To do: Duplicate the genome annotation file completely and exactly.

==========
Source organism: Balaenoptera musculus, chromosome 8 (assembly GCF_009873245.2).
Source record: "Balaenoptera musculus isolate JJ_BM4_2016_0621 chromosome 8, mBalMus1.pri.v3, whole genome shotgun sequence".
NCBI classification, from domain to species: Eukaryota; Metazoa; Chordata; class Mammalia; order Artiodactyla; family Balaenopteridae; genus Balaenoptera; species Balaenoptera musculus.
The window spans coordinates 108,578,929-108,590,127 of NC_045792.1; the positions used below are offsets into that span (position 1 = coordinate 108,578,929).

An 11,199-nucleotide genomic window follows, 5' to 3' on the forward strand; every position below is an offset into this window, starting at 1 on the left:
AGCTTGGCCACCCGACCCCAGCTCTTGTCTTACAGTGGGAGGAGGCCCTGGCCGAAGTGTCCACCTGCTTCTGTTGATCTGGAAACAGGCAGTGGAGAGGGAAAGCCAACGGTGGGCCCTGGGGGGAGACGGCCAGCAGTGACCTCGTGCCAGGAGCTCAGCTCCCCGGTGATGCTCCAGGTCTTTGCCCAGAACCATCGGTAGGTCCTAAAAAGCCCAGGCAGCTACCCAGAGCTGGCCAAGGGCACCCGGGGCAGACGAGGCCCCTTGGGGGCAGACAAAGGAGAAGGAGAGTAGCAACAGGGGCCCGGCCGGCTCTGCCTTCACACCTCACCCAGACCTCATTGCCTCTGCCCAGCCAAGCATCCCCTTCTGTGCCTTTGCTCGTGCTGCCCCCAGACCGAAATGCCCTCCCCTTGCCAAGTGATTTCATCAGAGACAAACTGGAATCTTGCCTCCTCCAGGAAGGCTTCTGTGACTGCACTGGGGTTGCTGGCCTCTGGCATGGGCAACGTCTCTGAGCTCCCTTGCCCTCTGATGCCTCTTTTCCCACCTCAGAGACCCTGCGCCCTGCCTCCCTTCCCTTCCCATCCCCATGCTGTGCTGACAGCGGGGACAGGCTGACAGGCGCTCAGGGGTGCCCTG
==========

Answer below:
Source organism: Balaenoptera musculus, chromosome 8 (assembly GCF_009873245.2).
Source record: "Balaenoptera musculus isolate JJ_BM4_2016_0621 chromosome 8, mBalMus1.pri.v3, whole genome shotgun sequence".
NCBI classification, from domain to species: Eukaryota; Metazoa; Chordata; class Mammalia; order Artiodactyla; family Balaenopteridae; genus Balaenoptera; species Balaenoptera musculus.
The window spans coordinates 108,578,929-108,590,127 of NC_045792.1; the positions used below are offsets into that span (position 1 = coordinate 108,578,929).

An 11,199-nucleotide genomic window follows, 5' to 3' on the forward strand; every position below is an offset into this window, starting at 1 on the left:
AGCTTGGCCACCCGACCCCAGCTCTTGTCTTACAGTGGGAGGAGGCCCTGGCCGAAGTGTCCACCTGCTTCTGTTGATCTGGAAACAGGCAGTGGAGAGGGAAAGCCAACGGTGGGCCCTGGGGGGAGACGGCCAGCAGTGACCTCGTGCCAGGAGCTCAGCTCCCCGGTGATGCTCCAGGTCTTTGCCCAGAACCATCGGTAGGTCCTAAAAAGCCCAGGCAGCTACCCAGAGCTGGCCAAGGGCACCCGGGGCAGACGAGGCCCCTTGGGGGCAGACAAAGGAGAAGGAGAGTAGCAACAGGGGCCCGGCCGGCTCTGCCTTCACACCTCACCCAGACCTCATTGCCTCTGCCCAGCCAAGCATCCCCTTCTGTGCCTTTGCTCGTGCTGCCCCCAGACCGAAATGCCCTCCCCTTGCCAAGTGATTTCATCAGAGACAAACTGGAATCTTGCCTCCTCCAGGAAGGCTTCTGTGACTGCACTGGGGTTGCTGGCCTCTGGCATGGGCAACGTCTCTGAGCTCCCTTGCCCTCTGATGCCTCTTTTCCCACCTCAGAGACCCTGCGCCCTGCCTCCCTTCCCTTCCCATCCCCATGCTGTGCTGACAGCGGGGACAGGCTGACAGGCGCTCAGGGGTGCCCTG